This alumni profile of Ehsan Saadat appeared in the 2013 Bioengineering Department annual report.
Ehsan (B.S. 2006) is a third year resident in orthopaedic surgery at Harvard Medical School.
How did you get from Berkeley to where you are now?
The path to where I am now was not what I would have imagined eleven years ago when I started at Berkeley. I had always known that I wanted to become a doctor, and started at Berkeley as an undecided major in Letters and Science, when I came across a class called Freshman Seminars in Bioengineering. We spent an hour per week listening to professors talk about their research. It didn’t take long for me to realize that what I liked more than the pure science of biology and chemistry was to think about how to apply my understanding of biological systems to solve tangible problems for real people.
In my second year I was able to begin research on osteoarthritis with Professors Karen King and Sharmila Majumdar, which then grew into a rich collaboration with Drs. Michael Ries and Benjamin Ma at UCSF. I took a year off after college to pursue this interest and, once admitted to UCSF, was lucky to continue to work with my mentors during medical school.
What is awesome about your job?
What I absolutely love about orthopaedics is the ability to do real and tangible good for patients at a very vulnerable time of their lives. From taking care of a trauma patient, to someone who is unable to walk from the constant pain of arthritis, I love having the ability to do technically-challenging work to save or improve people’s lives. Seeing patients come back to the clinic with a smile on their face is what makes the long hours and hard work well worth it. Orthopaedics lets me dovetail my knowledge of biology and engineering with human anatomy every day in the operating room.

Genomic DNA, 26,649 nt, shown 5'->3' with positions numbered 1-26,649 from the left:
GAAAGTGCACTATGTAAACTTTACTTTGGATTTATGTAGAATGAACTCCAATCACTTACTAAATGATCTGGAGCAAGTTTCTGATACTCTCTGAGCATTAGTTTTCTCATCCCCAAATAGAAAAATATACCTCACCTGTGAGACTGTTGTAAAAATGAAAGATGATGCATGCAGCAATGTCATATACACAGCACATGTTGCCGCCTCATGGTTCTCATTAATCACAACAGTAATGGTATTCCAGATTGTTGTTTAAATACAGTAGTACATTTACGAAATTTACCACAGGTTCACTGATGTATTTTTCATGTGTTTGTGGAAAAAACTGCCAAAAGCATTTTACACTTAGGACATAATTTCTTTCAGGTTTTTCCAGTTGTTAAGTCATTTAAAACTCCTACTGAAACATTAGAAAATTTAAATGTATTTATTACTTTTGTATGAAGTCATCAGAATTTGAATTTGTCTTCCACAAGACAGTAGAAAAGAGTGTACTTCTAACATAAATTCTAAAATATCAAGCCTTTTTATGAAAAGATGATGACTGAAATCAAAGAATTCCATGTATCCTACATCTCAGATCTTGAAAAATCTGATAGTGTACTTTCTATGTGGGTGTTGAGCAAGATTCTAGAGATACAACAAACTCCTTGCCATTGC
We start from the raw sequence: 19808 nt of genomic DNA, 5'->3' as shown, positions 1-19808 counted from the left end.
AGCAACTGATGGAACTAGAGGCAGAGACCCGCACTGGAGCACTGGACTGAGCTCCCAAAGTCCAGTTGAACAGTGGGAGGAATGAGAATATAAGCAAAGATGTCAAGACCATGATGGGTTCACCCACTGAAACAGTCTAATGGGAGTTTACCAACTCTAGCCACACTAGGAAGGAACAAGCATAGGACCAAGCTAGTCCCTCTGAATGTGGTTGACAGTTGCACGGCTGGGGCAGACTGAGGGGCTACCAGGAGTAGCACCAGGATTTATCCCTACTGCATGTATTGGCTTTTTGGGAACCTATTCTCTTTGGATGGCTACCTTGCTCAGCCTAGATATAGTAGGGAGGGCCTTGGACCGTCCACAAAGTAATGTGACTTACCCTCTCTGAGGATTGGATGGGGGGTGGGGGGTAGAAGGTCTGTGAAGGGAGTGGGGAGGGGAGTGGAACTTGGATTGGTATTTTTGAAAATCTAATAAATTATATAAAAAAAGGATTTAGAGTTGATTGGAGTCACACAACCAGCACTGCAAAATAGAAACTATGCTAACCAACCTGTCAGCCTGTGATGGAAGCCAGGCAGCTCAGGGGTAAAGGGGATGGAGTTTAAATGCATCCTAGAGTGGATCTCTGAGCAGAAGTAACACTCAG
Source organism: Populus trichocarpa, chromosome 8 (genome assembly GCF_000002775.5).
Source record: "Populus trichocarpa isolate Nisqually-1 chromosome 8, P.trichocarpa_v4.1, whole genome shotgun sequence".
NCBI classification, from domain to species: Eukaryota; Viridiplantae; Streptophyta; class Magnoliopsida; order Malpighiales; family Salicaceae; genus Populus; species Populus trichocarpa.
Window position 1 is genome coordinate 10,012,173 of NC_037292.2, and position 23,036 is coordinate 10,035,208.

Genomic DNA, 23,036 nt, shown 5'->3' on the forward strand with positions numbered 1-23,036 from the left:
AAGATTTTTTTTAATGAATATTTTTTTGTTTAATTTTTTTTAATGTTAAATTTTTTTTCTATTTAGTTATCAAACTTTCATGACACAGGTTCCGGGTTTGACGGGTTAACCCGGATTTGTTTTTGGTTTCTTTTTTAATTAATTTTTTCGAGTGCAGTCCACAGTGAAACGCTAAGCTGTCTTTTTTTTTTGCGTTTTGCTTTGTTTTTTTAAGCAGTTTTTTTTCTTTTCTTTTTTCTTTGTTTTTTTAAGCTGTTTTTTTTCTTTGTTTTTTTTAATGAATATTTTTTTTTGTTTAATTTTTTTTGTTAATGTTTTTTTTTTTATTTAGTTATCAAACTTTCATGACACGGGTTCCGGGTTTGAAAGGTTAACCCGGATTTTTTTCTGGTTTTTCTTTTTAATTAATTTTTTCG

What is the hardest thing about it?
Taking care of others is a hard task, with many sleepless nights — because you may be in the operating room, or because you are up all night worrying about a patient or preparing for the next step of their care. Having a good network of support, of family and friends as well as colleagues, is hugely important.
How did bioengineering prepare you for your work?
What bioengineering taught me was not only how to understand a complex system by reducing it to its core elements, but also how to use that system to create a desired effect, or to change the system itself for the better. Being able to understand these principles and designs as an engineer makes me a better orthopaedic surgeon.
Do you miss anything about Berkeley?
What I miss most about Berkeley is the openness of its academic environment and the ample time and opportunity as an undergrad to pursue learning and exploration. Berkeley finds a way to challenge every student in one way or another, and the four years I spent at Berkeley were some of the most formative years of my life.
Any advice for current students?
I will pass on a piece of advice that I got from one of my professors at Berkeley. Follow your gradient: do what you love, do it passionately and honestly, and trust that your path becomes clear as time goes on. Success is an outcome, not a goal, and it comes to those who are too busy to be looking for it. Allow life to play itself out. You should fight for what you want, but also realize that sometimes not getting what you want can be a wonderful stroke of good luck. Use setbacks as a chance to grow. And remember, Berkeley is a truly special place; take advantage of it while you are here.
Have any experiences made a big impact on you?
The experience of taking care of the Boston Marathon bombing victims this past April will always stay with me. It was remarkable and gratifying to see how well we all came together to do what needed to be done. Although we see awful injuries every day, the volume of this event and the fact that so many of the victims were close to our own ages made it especially hard. But the feeling of pride and privilege for having the skills and the opportunity to take care of other human beings that night was undeniable.